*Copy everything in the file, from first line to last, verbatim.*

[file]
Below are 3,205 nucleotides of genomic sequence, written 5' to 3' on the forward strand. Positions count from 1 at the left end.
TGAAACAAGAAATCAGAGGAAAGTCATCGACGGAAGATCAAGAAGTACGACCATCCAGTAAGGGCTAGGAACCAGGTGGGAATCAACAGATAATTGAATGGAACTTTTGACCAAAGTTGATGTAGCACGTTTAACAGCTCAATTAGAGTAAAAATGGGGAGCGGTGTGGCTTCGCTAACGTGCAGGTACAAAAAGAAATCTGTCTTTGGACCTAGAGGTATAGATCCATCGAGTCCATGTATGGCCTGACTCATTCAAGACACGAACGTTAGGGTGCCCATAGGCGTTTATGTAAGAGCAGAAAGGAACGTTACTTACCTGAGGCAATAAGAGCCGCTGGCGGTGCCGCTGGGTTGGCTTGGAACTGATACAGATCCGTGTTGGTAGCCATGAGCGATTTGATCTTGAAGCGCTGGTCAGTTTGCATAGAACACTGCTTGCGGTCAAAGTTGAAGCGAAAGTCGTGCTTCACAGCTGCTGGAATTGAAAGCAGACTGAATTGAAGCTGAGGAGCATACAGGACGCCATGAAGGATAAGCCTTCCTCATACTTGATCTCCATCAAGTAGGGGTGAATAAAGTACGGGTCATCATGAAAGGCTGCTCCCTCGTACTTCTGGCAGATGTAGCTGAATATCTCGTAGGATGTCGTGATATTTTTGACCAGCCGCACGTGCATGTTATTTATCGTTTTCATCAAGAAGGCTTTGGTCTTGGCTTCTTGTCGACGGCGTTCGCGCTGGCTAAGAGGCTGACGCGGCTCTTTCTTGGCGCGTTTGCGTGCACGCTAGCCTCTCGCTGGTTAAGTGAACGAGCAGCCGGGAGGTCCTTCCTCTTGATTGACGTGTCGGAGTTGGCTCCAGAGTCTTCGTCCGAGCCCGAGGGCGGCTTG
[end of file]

Below are 3,205 nucleotides of genomic sequence, written 5' to 3' on the forward strand. Positions count from 1 at the left end.
TGAAACAAGAAATCAGAGGAAAGTCATCGACGGAAGATCAAGAAGTACGACCATCCAGTAAGGGCTAGGAACCAGGTGGGAATCAACAGATAATTGAATGGAACTTTTGACCAAAGTTGATGTAGCACGTTTAACAGCTCAATTAGAGTAAAAATGGGGAGCGGTGTGGCTTCGCTAACGTGCAGGTACAAAAAGAAATCTGTCTTTGGACCTAGAGGTATAGATCCATCGAGTCCATGTATGGCCTGACTCATTCAAGACACGAACGTTAGGGTGCCCATAGGCGTTTATGTAAGAGCAGAAAGGAACGTTACTTACCTGAGGCAATAAGAGCCGCTGGCGGTGCCGCTGGGTTGGCTTGGAACTGATACAGATCCGTGTTGGTAGCCATGAGCGATTTGATCTTGAAGCGCTGGTCAGTTTGCATAGAACACTGCTTGCGGTCAAAGTTGAAGCGAAAGTCGTGCTTCACAGCTGCTGGAATTGAAAGCAGACTGAATTGAAGCTGAGGAGCATACAGGACGCCATGAAGGATAAGCCTTCCTCATACTTGATCTCCATCAAGTAGGGGTGAATAAAGTACGGGTCATCATGAAAGGCTGCTCCCTCGTACTTCTGGCAGATGTAGCTGAATATCTCGTAGGATGTCGTGATATTTTTGACCAGCCGCACGTGCATGTTATTTATCGTTTTCATCAAGAAGGCTTTGGTCTTGGCTTCTTGTCGACGGCGTTCGCGCTGGCTAAGAGGCTGACGCGGCTCTTTCTTGGCGCGTTTGCGTGCACGCTAGCCTCTCGCTGGTTAAGTGAACGAGCAGCCGGGAGGTCCTTCCTCTTGATTGACGTGTCGGAGTTGGCTCCAGAGTCTTCGTCCGAGCCCGAGGGCGGCTTG